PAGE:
As the protesters were getting their signs ready to hold up and TV cameras were set up, journalists walked around with cameras slung over their shoulders, and there I was, right there in the moment.
“When people start walking this way, you should get ready to run away fast,” the man told me. On Tuesday, he saw police charge the crowd and fired rubber bullets at demonstrators, and he expected it to happen again tonight.
News reports said thirty-two people were injured, and several people were arrested during Tuesday’s rally.
statue so I could see a bit better, and I got some good photos of the action.
However, I have promised not to put myself in harm’s way throughout this one year journey, so when thousands of people started walking toward the rally, and blew ear-splitting whistles, I decided it might be a good time to leave the immediate area. One man I spoke to told me the words the crowd shouted were, “fire them, fire them.” “The government is bad,” he said, just before I took leave and walked across the street.
One of the men I spoke to took off on his bicycle to buy himself a drink and he came back with a coke for me. Friendly people here in Spain.
For further understanding of the unhappiness shared by many Spaniards, I learned that Prime Minister Mariano Rajoy’s administration plans to cut spending by $51.7 billion. To do this, he’ll freeze salaries of public workers and reduce unemployment benefits. The common man, however isn’t the only group to feel the cuts, as the royal family will lose their funding by four percent.
Okay, that’s enough reporting for today. Remember, I gave that up? I actually went on the route like a good tourist before the distraction by angry Spaniards, and took a bus tour throughout the gorgeous city. There is so much to see in Madrid, that I will need to return after spending some time in the Basque area. The architecture, art museums and statues are stunning and only one day just plain and simple won’t satisfy my appetite. I did spend time in the Museo Nacional Del Prado and viewed Spanish, German, Flemish, British, Dutch and Italian paintings.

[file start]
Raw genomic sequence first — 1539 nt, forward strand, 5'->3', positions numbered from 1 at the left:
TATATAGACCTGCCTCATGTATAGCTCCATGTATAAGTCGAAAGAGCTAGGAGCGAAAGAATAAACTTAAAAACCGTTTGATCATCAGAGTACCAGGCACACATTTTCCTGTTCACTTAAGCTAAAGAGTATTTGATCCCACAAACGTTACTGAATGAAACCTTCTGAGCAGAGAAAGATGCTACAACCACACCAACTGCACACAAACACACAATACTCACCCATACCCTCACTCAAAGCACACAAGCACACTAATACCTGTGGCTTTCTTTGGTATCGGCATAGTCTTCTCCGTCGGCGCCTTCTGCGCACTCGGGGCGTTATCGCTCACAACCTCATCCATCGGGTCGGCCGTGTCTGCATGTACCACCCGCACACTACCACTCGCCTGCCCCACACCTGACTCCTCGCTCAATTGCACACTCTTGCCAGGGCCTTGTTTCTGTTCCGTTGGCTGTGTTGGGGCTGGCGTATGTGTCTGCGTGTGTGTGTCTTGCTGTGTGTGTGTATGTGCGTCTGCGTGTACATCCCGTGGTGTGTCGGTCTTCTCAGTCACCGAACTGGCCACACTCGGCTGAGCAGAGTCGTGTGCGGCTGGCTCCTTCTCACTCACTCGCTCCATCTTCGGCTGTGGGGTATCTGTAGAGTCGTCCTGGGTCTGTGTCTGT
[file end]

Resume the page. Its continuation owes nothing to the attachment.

I saw some Rubens, Rembrandt, Goya to name a few. There were so many rooms, and departments that you cannot see them all in one afternoon, or even in one day. So, that will be on my list to return to later.
I’m back in Madrid after a long bus ride from Gredos. The resort in Gredos was where the Vaughan program took place between Anglo volunteers and Spaniards who work for an energy company based in Madrid.
I was a volunteer with fifteen other people from the United Kingdom, Ireland, and one from the Canary Islands. I was the only person from the United States.
Ellen, a volunteer from Ireland, sat behind me on the bus and neither one of us slept, as most everyone else did, so we kept each other company pointing out that the small villages we drove through looked desolate.
For over one hour neither one of us saw a human being. Then I spotted a man in green overhauls at a car repair shop. The next time was at the pit stop. “Pit stop” for the fifteen Spaniards who may be reading my blog, means a stop for a bathroom break, or for coffee, tea or to stretch.
The ‘sleepers’ got off the bus looking tired from waking up and I was wide awake, as I usually am while traveling. The problem is, I’m afraid I might miss something, so I cannot sleep.
Tonight, however, I’m tired but I know there are ‘readers’ awaiting the newest news from this senior traveler and blogger.
Today, the Spaniards received well-earned diploma’s signed by Richard Vaughan, the owner and founder of the Vaughan program. The diplomas were handed to each Spaniard by Program Manager Marisa with the help of Master of Ceremonies and actress Carlota. Nearly every Spaniard had something to say about what they got from the program.
The Anglos also received a certificate of appreciation for the time and effort they put in to helping the Spaniards become efficient in English.
Some of the idioms we taught them are listed here: ‘fancy pants’, ‘to ask out’, ‘to cut back on’, ‘paint the town red’, ‘pie in the sky’, ‘a pipe dream’, ‘fly off the handle’, ‘to wrap up’, ‘zero tolerance’, ‘to calm down’, ‘it costs an arm and a leg’, ‘to pitch in’, ‘to drag on’, ‘five o’clock shadow’, ‘to slip up’, ‘a fuddy-duddy’, ‘party-pooper’, ‘a pipe dream’, ‘to butter up’, are just a few of those the Spaniards learned and used in conversation throughout the week.
I found that I really had to think about how to explain some of these idioms, as we English speakers just use them without thinking of the literal translation or even how they got into our language. I think some of them make sense, and others must come through our English folklore, and are used without analysis.
One thing I know for sure, everyone will take memories back to their home from the week-long program. I certainly will.